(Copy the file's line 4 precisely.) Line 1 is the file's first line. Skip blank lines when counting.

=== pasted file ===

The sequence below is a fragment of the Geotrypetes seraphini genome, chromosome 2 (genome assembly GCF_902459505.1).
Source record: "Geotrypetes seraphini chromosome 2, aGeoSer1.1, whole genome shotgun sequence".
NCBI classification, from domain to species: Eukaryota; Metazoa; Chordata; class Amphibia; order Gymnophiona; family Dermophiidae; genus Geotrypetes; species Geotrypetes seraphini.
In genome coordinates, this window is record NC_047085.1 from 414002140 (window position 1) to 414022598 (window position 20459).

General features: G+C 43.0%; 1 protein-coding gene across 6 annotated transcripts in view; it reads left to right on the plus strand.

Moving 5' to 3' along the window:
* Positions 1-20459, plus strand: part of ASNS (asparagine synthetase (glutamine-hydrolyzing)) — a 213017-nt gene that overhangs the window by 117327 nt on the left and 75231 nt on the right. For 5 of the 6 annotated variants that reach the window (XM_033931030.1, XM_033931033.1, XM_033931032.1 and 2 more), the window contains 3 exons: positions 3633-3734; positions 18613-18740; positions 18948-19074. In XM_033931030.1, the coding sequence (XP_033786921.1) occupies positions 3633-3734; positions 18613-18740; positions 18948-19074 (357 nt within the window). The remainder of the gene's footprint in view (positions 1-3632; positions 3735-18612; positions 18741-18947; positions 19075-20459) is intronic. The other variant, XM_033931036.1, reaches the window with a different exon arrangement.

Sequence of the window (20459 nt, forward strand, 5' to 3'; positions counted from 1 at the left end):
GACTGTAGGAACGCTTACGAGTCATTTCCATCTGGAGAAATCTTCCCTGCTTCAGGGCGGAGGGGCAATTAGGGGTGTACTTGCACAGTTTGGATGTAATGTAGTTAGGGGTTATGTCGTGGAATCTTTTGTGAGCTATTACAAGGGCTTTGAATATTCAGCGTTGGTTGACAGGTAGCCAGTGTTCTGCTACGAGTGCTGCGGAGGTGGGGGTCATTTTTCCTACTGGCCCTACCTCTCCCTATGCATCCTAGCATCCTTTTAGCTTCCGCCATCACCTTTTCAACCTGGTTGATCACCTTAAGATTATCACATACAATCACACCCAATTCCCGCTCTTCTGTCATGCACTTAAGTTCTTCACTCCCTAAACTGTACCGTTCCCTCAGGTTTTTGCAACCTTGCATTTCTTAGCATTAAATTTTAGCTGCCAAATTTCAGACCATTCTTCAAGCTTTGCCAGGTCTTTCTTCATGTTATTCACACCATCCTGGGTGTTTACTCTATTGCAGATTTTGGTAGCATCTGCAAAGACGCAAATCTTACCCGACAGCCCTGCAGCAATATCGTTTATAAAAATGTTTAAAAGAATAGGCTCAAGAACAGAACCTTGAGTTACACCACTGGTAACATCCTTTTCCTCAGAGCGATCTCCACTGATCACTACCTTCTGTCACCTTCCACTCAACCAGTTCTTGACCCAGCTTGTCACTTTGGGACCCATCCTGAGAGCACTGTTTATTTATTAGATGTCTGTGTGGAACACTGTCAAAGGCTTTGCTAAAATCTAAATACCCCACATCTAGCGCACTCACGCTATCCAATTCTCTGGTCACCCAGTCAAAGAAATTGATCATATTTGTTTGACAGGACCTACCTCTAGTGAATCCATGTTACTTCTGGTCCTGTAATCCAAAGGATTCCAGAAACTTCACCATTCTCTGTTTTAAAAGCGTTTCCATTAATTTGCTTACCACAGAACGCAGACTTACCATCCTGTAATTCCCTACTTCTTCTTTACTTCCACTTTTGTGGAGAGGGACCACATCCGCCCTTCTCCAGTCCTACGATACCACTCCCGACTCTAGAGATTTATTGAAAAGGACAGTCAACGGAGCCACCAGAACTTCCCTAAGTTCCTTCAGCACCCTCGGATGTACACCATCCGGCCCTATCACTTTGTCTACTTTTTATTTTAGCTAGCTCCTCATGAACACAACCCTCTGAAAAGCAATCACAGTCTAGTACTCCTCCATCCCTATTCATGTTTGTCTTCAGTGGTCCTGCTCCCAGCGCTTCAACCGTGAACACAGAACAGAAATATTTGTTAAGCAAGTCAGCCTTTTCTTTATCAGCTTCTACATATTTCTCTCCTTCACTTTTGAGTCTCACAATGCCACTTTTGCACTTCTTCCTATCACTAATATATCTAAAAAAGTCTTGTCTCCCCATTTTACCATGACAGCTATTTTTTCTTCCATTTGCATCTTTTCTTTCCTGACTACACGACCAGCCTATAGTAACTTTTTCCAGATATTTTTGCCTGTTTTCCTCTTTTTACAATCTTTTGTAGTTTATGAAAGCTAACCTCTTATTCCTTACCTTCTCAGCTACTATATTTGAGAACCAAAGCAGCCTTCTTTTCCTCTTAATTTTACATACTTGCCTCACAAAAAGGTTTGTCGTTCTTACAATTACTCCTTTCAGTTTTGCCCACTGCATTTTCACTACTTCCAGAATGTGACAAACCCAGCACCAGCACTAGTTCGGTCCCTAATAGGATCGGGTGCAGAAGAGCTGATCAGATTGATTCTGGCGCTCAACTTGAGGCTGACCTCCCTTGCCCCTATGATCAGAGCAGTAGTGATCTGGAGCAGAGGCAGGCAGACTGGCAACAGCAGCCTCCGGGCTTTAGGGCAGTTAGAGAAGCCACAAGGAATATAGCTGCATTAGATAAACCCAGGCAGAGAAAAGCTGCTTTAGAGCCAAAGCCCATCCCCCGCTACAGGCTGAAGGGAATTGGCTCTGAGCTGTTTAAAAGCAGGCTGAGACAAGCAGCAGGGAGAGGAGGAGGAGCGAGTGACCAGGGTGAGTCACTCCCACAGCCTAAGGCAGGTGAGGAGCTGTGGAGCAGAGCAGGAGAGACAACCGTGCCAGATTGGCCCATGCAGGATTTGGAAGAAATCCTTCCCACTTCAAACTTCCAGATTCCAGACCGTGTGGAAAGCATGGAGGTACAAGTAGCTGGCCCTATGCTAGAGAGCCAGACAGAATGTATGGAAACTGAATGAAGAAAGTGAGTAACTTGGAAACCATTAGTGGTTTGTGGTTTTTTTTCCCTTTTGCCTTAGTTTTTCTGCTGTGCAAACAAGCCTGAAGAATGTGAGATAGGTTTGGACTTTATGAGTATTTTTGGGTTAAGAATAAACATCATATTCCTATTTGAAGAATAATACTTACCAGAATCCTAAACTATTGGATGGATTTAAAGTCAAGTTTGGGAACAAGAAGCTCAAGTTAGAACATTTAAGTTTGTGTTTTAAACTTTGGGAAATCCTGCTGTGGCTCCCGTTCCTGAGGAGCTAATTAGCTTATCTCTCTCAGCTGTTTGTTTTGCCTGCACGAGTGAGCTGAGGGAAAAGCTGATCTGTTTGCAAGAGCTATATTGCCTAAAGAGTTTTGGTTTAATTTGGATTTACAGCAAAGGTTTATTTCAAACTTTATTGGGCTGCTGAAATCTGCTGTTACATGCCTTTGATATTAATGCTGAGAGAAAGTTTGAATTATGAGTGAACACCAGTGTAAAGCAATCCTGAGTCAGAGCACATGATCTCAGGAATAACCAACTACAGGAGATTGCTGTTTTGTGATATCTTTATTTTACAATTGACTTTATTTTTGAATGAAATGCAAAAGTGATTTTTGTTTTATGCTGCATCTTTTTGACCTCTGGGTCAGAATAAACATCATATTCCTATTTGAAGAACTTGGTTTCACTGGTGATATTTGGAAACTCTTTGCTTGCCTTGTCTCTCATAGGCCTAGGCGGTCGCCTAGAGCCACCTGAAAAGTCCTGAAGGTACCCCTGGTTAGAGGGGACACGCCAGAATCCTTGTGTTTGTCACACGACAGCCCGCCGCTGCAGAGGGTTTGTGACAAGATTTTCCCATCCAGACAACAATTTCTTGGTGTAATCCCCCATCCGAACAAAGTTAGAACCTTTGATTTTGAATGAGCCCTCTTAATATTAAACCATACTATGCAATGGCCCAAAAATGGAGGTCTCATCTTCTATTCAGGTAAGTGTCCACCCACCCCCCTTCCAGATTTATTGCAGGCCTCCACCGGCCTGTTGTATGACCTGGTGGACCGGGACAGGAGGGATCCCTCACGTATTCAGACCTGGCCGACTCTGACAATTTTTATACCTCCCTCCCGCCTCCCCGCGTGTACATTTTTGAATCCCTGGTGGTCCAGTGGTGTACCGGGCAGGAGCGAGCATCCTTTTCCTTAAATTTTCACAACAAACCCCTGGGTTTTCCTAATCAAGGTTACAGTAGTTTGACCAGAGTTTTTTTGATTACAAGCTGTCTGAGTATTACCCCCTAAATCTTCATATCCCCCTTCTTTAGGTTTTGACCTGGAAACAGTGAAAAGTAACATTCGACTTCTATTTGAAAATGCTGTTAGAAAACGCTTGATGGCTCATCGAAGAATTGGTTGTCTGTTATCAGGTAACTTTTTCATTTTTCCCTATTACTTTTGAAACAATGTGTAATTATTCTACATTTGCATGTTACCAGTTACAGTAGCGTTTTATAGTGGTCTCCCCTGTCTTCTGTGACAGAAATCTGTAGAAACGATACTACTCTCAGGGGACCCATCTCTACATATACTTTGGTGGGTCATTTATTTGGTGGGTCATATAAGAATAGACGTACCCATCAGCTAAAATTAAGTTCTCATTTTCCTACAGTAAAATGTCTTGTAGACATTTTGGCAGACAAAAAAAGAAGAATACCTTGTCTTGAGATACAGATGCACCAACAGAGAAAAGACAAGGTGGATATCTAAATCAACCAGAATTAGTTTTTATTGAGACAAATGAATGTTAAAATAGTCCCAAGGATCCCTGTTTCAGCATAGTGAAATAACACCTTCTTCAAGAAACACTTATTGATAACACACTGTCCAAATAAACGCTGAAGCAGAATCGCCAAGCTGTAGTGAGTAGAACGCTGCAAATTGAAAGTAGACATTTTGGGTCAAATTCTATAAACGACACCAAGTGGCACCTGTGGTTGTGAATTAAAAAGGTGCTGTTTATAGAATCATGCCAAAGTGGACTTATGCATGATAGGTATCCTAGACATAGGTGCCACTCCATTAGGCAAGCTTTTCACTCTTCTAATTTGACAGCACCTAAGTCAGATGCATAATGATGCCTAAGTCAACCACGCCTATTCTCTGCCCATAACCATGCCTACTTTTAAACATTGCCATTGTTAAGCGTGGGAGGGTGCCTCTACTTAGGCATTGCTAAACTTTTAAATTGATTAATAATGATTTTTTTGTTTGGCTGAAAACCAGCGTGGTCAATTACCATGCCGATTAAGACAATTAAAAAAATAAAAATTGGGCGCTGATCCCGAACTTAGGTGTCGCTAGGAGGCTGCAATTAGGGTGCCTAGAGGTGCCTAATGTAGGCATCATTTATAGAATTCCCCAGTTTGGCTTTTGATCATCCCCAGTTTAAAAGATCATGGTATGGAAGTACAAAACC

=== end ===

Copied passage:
In genome coordinates, this window is record NC_047085.1 from 414002140 (window position 1) to 414022598 (window position 20459).